The developers of the popular Ubuntu Linux distribution plan to make a new landmark version of the software widely available this week.
Ubuntu's public schedule for releasing the software lists 1 June as the date for the new version, code-named "Dapper Drake", to be made public. The milestone release will be officially supported by the project for a longer period than previous versions, and will be billed as suitable for enterprise use.
Dapper Drake will be supported for three years for the desktop version and five years for servers, compared to 18 months for the current 5.10 "Breezy Badger" version.
The code release will come after the development process was extended by six weeks in order to improve the reliability of the software. Normally Ubuntu pushes out an official version every six months.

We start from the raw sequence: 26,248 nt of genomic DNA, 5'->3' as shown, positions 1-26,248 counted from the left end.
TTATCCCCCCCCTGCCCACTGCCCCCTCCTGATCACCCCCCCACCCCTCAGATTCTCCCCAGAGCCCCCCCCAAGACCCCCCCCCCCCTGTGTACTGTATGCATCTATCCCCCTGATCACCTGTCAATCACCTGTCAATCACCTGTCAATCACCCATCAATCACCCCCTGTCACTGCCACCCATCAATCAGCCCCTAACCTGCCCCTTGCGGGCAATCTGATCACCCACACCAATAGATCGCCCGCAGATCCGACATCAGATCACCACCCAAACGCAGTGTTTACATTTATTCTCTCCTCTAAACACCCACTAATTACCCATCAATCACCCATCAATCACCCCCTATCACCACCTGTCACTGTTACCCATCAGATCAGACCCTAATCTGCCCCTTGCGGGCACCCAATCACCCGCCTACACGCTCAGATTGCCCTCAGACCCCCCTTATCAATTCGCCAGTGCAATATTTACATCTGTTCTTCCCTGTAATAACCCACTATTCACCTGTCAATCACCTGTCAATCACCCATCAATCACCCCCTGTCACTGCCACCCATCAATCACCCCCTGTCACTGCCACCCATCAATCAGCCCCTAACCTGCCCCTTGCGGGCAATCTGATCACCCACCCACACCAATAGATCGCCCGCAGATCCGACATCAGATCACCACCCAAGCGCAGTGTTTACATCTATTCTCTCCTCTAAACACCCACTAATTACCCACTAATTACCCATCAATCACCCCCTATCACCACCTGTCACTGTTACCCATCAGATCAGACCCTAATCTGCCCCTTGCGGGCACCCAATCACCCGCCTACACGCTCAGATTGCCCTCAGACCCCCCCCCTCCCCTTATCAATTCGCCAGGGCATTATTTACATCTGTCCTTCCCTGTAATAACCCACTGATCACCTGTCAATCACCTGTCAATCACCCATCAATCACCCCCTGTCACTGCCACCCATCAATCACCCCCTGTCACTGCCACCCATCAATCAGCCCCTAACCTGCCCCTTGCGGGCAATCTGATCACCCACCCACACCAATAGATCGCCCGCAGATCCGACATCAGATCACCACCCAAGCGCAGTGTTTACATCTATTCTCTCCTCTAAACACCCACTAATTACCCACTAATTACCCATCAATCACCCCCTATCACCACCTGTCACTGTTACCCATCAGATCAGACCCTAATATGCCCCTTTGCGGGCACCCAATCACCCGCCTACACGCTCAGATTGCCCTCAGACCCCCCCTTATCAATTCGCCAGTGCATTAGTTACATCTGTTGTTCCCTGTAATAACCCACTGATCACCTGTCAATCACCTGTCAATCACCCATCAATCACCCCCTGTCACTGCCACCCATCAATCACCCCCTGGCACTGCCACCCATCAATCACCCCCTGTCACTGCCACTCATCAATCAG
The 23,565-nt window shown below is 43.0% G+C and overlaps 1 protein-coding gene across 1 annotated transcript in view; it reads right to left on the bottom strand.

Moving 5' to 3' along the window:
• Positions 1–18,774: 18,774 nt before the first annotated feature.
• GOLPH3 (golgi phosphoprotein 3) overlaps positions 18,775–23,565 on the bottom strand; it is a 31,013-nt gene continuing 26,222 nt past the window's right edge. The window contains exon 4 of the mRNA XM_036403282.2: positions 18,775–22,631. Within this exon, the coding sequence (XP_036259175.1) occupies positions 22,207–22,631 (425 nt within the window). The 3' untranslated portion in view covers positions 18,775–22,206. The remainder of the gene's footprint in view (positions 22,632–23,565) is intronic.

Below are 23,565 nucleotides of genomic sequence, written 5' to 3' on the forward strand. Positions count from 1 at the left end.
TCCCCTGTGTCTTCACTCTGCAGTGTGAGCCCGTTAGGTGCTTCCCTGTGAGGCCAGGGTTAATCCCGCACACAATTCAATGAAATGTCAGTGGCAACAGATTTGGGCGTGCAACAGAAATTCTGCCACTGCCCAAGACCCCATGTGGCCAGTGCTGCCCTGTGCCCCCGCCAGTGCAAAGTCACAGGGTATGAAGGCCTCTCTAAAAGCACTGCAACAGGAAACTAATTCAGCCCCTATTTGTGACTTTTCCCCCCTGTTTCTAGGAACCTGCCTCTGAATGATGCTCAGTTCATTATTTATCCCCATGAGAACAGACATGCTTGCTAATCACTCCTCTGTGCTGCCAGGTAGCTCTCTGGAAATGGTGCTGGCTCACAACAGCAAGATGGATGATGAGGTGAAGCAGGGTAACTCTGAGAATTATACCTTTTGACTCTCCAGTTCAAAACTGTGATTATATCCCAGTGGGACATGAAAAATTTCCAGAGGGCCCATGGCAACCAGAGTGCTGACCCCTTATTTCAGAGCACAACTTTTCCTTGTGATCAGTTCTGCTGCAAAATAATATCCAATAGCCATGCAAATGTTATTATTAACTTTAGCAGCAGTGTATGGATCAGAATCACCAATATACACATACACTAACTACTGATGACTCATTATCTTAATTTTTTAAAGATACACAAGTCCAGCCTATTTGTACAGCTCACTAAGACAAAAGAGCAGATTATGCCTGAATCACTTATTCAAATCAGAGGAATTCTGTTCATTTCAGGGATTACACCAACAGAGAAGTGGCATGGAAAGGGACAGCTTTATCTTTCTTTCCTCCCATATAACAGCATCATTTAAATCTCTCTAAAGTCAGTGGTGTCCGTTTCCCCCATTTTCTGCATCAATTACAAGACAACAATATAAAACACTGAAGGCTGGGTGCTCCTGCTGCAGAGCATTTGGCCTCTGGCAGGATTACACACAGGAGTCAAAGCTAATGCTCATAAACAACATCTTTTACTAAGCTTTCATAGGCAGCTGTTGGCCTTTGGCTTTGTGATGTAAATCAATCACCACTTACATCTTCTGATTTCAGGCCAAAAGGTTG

"In some senses Dapper is a first for us, in that it is the first 'enterprise-quality' release of Ubuntu, for which we plan to offer support for a very long time," Ubuntu founder Mark Shuttleworth said in an e-mail in March to the developer community.
"I, and others, would very much like Dapper to stand proud amongst the traditional enterprise Linux releases from Red Hat, Debian and SUSE as an equal match on quality, support and presentation," he continued.
Dapper Drake will be able to be downloaded from Ubuntu's Web site.
News.com's Stephen Shankland contributed to this story.